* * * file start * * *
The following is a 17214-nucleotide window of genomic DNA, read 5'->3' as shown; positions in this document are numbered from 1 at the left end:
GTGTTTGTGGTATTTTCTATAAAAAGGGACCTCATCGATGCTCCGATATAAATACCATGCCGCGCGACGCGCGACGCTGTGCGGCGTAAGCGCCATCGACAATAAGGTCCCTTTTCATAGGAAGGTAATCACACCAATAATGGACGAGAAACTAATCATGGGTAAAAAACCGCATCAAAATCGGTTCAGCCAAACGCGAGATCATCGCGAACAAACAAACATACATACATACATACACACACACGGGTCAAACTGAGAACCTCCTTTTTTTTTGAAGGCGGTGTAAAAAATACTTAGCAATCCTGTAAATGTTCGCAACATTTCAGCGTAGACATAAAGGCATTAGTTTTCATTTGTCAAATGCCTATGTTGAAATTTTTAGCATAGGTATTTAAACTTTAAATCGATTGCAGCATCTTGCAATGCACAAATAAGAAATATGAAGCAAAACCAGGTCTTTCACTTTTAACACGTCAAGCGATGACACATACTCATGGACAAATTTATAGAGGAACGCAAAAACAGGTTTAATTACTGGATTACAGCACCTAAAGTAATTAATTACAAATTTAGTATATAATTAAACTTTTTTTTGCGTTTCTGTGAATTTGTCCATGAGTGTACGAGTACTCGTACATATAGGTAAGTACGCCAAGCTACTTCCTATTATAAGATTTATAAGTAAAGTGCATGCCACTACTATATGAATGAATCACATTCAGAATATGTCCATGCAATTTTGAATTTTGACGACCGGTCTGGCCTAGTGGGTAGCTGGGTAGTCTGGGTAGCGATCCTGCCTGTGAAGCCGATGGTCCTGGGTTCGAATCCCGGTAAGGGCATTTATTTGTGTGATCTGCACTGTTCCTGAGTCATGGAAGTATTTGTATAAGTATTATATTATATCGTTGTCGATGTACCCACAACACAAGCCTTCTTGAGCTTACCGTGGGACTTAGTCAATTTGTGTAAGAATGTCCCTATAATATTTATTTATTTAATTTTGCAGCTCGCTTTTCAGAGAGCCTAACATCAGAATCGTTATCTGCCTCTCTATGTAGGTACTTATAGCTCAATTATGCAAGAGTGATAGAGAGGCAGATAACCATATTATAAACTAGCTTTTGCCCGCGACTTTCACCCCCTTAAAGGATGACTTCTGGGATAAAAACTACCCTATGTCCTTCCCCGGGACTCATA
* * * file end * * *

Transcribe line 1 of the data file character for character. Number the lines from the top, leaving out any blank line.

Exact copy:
The following is a 17214-nucleotide window of genomic DNA, read 5'->3' as shown; positions in this document are numbered from 1 at the left end: